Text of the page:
Sunday, October 30, 2016

Disloyalty Rewards

Once upon a time, customers were rewarded with staying with a service provider be it phone or (well, this was before internet) repair or delivery services. That was presumably back in the day when you couldn't just look up a competitive price in the phone book (or online), or you could but it wasn't easy. That was when customer service really was the driving force behind a business, not flashy gimmicks or clever words. Way back when, when it mattered more to businesses how long they could keep a customer, instead how much they could manage to steal out of your wallet as quickly as possible.

Today's world is a different one. If you want to be rewarded for being a customer, you have to switch services. If you want a better deal on phone or internet or repair, you have to sign up all over again somewhere new. Even credit card companies will give you a bonus for the first few months or year, and then once you're locked in, raise the rates.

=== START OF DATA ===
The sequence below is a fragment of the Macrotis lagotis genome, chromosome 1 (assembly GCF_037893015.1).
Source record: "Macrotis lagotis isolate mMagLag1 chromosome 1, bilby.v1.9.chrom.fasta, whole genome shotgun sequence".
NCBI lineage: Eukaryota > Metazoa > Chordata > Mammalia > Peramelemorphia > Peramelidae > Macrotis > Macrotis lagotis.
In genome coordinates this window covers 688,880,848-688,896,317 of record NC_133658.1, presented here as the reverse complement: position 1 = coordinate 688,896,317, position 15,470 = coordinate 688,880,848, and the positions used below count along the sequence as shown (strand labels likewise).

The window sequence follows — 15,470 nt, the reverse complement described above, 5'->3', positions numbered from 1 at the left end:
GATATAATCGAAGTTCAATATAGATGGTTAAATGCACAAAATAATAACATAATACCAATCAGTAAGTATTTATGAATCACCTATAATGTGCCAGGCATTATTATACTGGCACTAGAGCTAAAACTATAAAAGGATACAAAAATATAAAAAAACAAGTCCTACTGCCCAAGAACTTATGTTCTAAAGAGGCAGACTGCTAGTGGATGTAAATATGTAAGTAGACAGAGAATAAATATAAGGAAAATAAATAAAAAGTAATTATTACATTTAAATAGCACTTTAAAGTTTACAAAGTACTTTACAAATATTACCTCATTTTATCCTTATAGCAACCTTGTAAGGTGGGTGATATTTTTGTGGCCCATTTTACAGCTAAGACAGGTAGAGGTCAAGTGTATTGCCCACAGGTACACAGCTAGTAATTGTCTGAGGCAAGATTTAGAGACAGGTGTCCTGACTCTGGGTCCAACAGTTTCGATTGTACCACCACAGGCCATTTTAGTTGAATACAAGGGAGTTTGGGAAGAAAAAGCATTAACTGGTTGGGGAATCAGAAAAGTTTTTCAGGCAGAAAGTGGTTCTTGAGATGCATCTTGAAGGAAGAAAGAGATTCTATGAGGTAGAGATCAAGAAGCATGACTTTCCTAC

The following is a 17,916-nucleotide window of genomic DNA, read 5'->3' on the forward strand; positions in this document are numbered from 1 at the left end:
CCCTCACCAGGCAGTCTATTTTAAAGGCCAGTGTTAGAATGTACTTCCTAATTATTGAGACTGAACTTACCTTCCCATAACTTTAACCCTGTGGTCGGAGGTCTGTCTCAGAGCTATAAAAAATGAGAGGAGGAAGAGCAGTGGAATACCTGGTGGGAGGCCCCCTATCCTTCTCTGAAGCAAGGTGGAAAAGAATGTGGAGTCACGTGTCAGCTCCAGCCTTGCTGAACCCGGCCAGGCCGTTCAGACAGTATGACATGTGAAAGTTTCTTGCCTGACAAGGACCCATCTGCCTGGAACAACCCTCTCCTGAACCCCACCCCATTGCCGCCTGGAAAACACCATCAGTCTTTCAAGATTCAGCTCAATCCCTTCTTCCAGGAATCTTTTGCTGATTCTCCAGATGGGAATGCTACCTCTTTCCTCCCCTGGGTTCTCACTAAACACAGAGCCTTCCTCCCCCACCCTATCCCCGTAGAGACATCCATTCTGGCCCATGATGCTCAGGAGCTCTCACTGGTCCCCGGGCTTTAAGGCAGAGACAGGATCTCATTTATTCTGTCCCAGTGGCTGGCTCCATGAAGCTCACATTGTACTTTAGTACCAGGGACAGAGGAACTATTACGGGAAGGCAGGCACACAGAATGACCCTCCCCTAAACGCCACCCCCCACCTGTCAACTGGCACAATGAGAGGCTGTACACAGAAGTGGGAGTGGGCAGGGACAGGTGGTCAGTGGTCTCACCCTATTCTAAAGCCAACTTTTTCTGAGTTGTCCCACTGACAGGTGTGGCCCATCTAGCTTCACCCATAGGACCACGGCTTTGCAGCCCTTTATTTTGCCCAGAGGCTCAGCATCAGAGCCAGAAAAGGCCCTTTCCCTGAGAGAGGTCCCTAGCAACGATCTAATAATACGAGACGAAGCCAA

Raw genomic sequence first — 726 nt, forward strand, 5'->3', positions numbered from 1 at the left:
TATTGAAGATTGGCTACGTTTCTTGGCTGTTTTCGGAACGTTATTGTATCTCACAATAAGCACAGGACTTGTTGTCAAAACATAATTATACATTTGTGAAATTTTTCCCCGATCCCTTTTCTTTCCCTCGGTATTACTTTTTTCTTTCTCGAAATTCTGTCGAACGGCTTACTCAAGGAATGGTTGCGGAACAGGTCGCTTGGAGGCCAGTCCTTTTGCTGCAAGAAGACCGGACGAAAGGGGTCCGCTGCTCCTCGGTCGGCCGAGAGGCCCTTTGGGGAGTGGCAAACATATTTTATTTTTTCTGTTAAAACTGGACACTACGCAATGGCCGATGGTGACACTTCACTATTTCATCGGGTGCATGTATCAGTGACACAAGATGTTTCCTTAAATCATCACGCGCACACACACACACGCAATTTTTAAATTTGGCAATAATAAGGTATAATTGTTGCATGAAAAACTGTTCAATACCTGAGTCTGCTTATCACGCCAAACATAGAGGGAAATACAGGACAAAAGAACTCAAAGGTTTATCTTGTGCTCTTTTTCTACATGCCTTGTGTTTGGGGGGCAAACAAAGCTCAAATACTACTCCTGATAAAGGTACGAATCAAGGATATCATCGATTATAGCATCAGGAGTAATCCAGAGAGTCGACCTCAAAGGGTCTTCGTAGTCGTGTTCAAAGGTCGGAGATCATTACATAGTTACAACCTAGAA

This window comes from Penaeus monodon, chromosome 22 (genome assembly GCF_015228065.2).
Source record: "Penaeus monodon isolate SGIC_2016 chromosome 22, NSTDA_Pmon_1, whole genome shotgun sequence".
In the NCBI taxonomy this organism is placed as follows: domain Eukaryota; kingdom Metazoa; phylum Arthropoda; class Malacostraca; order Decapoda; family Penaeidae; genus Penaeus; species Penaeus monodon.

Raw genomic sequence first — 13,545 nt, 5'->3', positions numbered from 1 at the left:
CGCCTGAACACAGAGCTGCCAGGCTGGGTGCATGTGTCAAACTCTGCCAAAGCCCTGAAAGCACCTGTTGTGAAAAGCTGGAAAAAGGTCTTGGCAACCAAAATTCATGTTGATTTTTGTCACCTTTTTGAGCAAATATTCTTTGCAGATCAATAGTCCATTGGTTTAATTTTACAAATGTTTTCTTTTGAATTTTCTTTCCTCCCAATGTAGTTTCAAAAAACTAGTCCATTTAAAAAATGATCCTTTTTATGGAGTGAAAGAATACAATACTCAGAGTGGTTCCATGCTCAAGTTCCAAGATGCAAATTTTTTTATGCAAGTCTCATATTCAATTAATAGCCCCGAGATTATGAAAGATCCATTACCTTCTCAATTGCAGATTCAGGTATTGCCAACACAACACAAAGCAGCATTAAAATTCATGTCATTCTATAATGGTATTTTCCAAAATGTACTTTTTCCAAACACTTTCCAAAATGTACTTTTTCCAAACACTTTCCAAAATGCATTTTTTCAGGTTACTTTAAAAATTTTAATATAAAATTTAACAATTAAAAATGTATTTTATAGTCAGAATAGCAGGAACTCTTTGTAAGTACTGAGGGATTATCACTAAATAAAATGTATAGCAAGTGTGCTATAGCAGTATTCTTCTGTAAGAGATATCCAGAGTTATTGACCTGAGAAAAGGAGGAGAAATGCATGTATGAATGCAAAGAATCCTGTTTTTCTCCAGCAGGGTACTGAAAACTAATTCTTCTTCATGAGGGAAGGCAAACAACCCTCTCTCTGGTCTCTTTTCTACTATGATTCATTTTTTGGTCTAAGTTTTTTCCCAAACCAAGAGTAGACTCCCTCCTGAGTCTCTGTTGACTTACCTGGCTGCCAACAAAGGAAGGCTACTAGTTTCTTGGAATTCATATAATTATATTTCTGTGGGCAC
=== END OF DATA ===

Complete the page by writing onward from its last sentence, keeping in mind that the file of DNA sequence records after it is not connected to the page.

Because it's not about customer service anymore. It's about getting as much as they can before you realize how much they're taking, and it's about selling as much as they can on the books because returns go into a different book and more often than not don't count against your sales figures. It doesn't matter if they sell you something that you'll return tomorrow, because most commissions don't pay out the other way.

And they're banking on the fact that people don't like change. Even if you receive rubbish customer service, even if you get on every telemarketing list known to man, you're unlikely to change providers if (1) you have to pay a fee to get out of a contract or (b) fill out all that paperwork all over again.

(Yes, I did that on purpose.)

So they treat you badly, they sell you things you don't need and don't care if you return them later, they lock you in to a deal that only looks good as long as you don't look at the fine print or your bank statement, and hope you don't notice just long enough to recoup their losses.

Unfortunately, it works out in their favor. If it didn't, they (at least the bright ones) would stop.


10 weeks

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